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Thread: Testing for chloramine count

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    Testing for chloramine count

    Have a Taylor K-2006 kit. After arriving at a FC count - Add 5 drops R-0003 to titrate using 0871 for CC. Question - is it normal to get the solution colorless at a point but then if left alone for 5-10 seconds the solution begins to turn pink or lighter shade of pink? Once it first turns colorless - calculate the CC at that point? I am mixing thoroughly as well.

    Another question regarding UV and it's effect on FC. I understand exposing pool or spa to sunlight reduces FC - will it also reduce CC?
    Thanks,
    Barry
    Sundance Hot Tub 365 gal, acrylic
    (2) 2.5 hp pumps
    ozonator
    Northwest Ohio resident

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    Re: Testing for chloramine count

    Quote Originally Posted by BC
    Have a Taylor K-2006 kit. After arriving at a FC count - Add 5 drops R-0003 to titrate using 0871 for CC. Question - is it normal to get the solution colorless at a point but then if left alone for 5-10 seconds the solution begins to turn pink or lighter shade of pink? Once it first turns colorless - calculate the CC at that point? I am mixing thoroughly as well.
    In their DPD-FAS test, Palin recommends that the user waits 2 minutes (preferably 4) after getting the clear endpoint to see if the pink returns. If it does, titrate again until clear, and wait again. Repeat until no pink returns.

    The Standard Methods specify waiting 2 minutes for dichloramines to break through (4 minutes if the dichloramine concentration is greater than 1 ppm).

    Taylor recommends just getting the clear endpoint and no waiting.

    Perhaps it makes more sense to wait this 2 to 4 minutes - as dichloramines react more slowly than monochloramines and thus you may get a more accurate reading of CC.

    Richard may want to chime in and correct me if I'm wrong.

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    JasonLion's Avatar
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    Re: Testing for chloramine count

    The standard Taylor chemistry directions for the FAS-DPD test are to swirl to mix for several seconds and to read the color at that point. It is very common for the sample to turn pink again if left sitting for a while, though that typically takes a minute or more.

    Yes, sunlight will break down both FC and CC, though CC typically breaks down much more slowly than FC does. Indoor pools can have problems with CC accumulating, compared to outdoor pools, because they are not getting sunlight.
    19K gal, vinyl, 1/2 HP WhisperFlo pump, 200 sqft cartridge filter, AutoPilot Digital SWG, Dolphin Dynamic cleaning robot
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    Re: Testing for chloramine count

    This link talks about the various chlorine tests, though it's a bit dated (even though written in 2002) and some of the newer tests are more resistant to interference and high chlorine levels. Monochloramine can break through the Free Chlorine (FC) test, but if the FC test is done in under one minute, then this breakthrough is minimal. Nevertheless, if you wait too long when doing the FC test, then you may start to measure monochloramine as FC. As for dichloramines, in practice these will always be at a very low level compared to monochloramine unless there is no FC present. This is because FC will continually oxidize the chloramines and during this process monochloramine is predominant. Any dichloramine is much more short-lived. It's not that it isn't there, but it's in amounts far smaller than measurable in the FAS-DPD test with it's resolution of approximately 0.2 ppm (200 ppb). Nevertheless, you'll read in the link that for the CC test "3-6 minutes of development time is sufficient to resolve all chloramine forms without significant error from competing reactions."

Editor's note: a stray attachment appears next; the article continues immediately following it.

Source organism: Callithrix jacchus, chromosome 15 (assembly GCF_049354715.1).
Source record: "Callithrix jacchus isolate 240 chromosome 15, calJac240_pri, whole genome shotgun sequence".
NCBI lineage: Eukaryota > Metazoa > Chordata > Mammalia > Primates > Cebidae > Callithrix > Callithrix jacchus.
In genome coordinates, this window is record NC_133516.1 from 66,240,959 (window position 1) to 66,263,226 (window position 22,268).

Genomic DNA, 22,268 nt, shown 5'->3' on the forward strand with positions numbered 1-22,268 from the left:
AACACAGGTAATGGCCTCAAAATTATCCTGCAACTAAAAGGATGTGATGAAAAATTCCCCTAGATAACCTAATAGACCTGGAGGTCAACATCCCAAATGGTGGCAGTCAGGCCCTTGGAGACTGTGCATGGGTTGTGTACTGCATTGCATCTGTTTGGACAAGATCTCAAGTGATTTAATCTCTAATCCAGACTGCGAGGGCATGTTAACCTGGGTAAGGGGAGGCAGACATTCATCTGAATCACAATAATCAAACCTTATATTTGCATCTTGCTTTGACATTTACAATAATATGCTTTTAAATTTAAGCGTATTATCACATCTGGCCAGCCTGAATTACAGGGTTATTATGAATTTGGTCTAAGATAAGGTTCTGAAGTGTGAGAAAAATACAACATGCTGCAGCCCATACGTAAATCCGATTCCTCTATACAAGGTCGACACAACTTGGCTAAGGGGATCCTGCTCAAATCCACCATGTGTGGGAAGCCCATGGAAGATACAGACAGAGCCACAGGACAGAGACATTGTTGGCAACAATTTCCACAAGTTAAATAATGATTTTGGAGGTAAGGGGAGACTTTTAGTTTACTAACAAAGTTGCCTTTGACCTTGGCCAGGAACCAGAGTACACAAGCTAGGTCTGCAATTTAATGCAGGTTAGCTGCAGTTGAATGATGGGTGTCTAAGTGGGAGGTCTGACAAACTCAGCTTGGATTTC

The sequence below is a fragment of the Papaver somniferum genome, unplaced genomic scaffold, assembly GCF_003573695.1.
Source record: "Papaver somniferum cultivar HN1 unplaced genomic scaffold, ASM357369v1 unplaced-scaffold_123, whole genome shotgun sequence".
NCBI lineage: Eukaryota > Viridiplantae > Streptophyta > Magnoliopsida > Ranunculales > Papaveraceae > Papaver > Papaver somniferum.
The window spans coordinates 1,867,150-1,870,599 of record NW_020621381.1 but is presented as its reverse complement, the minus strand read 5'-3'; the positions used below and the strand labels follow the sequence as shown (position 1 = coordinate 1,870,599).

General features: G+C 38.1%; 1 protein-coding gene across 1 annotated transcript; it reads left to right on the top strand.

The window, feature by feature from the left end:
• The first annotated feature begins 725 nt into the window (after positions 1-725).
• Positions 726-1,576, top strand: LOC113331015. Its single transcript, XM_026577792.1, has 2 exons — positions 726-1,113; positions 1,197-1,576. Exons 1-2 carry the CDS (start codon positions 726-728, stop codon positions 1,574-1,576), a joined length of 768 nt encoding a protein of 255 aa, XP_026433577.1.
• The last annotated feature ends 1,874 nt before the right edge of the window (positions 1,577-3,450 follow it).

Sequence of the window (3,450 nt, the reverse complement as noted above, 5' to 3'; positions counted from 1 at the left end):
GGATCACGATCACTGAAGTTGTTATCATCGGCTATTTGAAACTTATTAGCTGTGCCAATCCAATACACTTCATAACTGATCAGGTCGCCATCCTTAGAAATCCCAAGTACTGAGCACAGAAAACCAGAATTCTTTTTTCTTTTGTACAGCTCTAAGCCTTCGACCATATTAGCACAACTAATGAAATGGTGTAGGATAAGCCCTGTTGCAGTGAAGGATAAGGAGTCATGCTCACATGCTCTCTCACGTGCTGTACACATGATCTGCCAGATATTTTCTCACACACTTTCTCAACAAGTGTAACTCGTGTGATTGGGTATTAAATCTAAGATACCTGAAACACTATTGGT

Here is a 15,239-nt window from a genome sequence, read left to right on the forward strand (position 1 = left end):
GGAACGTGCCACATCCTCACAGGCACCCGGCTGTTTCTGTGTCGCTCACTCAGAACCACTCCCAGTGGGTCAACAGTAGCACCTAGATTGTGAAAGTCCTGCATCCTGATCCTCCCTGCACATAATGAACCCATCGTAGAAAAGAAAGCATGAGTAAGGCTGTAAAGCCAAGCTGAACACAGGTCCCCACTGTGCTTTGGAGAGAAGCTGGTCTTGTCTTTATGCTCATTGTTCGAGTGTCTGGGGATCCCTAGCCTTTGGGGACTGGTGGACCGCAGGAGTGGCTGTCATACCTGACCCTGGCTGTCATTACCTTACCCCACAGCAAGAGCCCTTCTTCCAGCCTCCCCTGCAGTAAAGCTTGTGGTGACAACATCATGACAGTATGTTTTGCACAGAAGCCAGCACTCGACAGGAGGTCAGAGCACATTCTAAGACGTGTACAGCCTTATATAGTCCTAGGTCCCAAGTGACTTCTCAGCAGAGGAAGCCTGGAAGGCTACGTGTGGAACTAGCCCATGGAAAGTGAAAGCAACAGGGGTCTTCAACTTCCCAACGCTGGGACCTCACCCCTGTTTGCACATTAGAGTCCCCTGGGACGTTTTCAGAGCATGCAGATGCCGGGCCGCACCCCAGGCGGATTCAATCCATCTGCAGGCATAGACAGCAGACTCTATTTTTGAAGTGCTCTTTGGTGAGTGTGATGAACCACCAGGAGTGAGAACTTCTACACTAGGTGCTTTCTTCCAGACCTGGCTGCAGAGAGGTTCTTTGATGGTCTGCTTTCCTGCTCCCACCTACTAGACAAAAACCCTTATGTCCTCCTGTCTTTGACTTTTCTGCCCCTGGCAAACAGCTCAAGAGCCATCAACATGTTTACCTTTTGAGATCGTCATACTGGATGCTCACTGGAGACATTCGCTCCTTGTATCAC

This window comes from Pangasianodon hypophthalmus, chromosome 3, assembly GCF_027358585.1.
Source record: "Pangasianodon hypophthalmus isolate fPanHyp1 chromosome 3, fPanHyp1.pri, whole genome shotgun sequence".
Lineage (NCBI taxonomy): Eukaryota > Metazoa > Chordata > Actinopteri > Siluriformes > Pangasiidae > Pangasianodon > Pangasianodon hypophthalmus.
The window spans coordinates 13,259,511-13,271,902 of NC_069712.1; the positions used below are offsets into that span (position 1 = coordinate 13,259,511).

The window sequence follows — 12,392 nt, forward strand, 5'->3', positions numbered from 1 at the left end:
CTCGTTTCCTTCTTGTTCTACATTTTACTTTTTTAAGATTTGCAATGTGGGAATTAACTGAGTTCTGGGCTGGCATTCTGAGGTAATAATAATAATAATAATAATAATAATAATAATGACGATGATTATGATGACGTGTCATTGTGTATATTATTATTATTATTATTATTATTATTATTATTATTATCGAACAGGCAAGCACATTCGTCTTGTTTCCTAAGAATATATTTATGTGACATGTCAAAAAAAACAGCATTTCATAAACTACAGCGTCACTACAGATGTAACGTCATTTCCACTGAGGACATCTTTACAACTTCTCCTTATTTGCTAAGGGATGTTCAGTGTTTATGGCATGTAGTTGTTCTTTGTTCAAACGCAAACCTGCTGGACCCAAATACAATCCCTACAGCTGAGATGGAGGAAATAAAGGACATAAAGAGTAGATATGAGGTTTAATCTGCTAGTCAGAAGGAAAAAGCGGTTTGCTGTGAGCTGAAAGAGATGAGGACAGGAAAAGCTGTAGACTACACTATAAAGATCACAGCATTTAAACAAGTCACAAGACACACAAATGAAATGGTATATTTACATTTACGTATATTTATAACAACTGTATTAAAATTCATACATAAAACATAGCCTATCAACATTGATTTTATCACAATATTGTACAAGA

As for the UV in sunlight, it will reduce FC very quickly (half gone every 35 minutes or so), but it will take far longer to reduce CC. Monochloramine will persist for quite a while in sunlight. This is a pain for aquarium users since having a bucket with regular chlorine (hypochlorous acid) just open for a day or put out into the sun for an hour or so was sufficient to mostly remove the chlorine. This isn't true with monochloramine now used in many water supplies. High intensity UV systems used in pools, however, will break down the chloramines and will also somewhat breakdown FC as well though they are tuned to do more of the former and less of the latter.

    In practice, if you have a reasonable FC/CYA ratio and not too high a bather load or a urinary discharge incident (i.e. "peeing in the pool"), then you shouldn't be measuring any significant CC, usually < 0.5 ppm. If you do, but it declines over time, then it's mostly monochloramine. If you measure much more and it persists, then this is usually an organic chloramine (chlorine combined nitrogenous organic compounds) and not inorganic chloramine (monochloramine, dichloramine, nitrogen trichloride) though the link says it is questionable that this is measured in the test (but we've had reports of some indoor pools where there was persistent CC that did not behave at all like an inorganic chloramine).

    Richard
    16,000 gallon outdoor in-ground 16'x32' plaster pool; Pentair Intelliflo VF pump; Pentair IntelliTouch i9+3s control system; Jandy CL-340 square foot cartridge filter
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    Re: Testing for chloramine count

    Thanks gentlemen. A lot to digest here.
    Barry
    Sundance Hot Tub 365 gal, acrylic
    (2) 2.5 hp pumps
    ozonator
    Northwest Ohio resident

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